The first day all the new boys met in the library. The headmaster's secretary drilled us on punctuality and compulsory sport. We were taken to our classrooms where boys were lined up waiting for the door to open. I tried to be inconspicuous, aware that everyone was looking at me and the other two new guys.

At the front of the line was a good-looking boy wearing sunglasses. From the other boys' gibes I learnt that he had almost poked his eye out in a sailing accident. They didn't bother him. He looked really cool.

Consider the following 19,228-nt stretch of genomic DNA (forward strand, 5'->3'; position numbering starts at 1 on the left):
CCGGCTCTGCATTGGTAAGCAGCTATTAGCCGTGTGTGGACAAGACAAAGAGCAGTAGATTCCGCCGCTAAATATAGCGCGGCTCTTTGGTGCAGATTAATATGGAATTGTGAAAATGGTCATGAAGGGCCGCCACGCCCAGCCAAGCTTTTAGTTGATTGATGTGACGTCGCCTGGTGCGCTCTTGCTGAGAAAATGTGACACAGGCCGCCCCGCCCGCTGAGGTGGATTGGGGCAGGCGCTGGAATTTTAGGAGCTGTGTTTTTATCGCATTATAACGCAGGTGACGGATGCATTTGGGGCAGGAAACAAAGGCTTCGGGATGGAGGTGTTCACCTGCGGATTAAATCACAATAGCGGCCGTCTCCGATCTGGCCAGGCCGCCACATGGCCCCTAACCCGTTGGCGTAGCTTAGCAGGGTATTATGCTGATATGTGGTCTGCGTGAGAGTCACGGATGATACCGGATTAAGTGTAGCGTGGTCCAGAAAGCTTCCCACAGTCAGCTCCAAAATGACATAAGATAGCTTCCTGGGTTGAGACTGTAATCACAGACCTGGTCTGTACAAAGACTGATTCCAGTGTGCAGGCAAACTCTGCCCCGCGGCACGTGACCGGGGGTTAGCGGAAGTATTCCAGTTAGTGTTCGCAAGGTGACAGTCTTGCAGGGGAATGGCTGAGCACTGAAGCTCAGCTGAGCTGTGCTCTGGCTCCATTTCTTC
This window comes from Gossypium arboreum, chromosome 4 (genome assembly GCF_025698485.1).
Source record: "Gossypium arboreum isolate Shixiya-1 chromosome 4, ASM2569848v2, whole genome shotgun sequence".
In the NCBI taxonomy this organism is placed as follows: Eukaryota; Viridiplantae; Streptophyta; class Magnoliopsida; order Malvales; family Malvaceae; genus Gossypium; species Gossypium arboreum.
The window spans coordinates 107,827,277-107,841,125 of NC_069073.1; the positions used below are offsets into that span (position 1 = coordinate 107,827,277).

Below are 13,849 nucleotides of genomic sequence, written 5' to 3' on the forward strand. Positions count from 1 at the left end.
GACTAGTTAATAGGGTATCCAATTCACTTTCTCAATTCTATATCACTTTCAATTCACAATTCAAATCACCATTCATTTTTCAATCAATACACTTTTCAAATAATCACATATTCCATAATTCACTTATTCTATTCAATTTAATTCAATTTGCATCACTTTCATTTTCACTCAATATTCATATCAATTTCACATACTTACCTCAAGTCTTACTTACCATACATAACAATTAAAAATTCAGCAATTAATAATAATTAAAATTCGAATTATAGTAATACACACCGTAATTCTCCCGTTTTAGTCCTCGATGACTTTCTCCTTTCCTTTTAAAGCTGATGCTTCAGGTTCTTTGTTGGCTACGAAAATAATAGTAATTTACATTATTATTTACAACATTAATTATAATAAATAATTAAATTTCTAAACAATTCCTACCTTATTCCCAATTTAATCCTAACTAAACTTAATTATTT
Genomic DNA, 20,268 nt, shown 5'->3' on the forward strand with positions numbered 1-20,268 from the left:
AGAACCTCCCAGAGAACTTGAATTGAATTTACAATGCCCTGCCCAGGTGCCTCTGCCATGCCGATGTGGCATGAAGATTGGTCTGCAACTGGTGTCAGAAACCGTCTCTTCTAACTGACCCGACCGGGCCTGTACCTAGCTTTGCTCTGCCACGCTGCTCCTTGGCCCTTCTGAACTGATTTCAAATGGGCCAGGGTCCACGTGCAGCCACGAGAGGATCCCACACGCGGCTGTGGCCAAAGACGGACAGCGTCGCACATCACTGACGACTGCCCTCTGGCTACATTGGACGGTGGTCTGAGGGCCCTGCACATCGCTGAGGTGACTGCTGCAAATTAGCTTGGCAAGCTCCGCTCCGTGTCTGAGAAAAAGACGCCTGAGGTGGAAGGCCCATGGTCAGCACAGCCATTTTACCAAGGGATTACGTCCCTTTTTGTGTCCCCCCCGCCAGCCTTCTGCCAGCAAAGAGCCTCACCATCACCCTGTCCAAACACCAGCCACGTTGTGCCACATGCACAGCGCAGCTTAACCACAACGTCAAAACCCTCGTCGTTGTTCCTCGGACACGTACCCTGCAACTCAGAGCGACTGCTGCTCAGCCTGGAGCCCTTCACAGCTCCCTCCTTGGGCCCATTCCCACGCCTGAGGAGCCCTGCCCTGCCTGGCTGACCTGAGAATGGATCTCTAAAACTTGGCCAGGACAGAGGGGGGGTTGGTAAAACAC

My first year at this school was a big shock. I was keenly aware that these boys had a different life from mine. They were fulfilling expectations that they would be doctors and lawyers. 'Play' for them meant football. What I knew about footy you could have written on a piece of toilet paper. In order to survive I learnt to know which team was on top of the ladder and to say things like: 'carna Saints'. But as for what 'holding the man' meant or which team Jezza played for . . .

Grade Five Red was in the neglect of Mr Geddes. His idea of teaching was to write on the board 'Page 13, Exercises 4-9' and make us do them in silence. He'd sit on a desk and order one of us to scratch his back. He liked to terrorise us, picking his nose and wiping it on us, knocking our books off the desk, opening someone's bag and eating his lunch.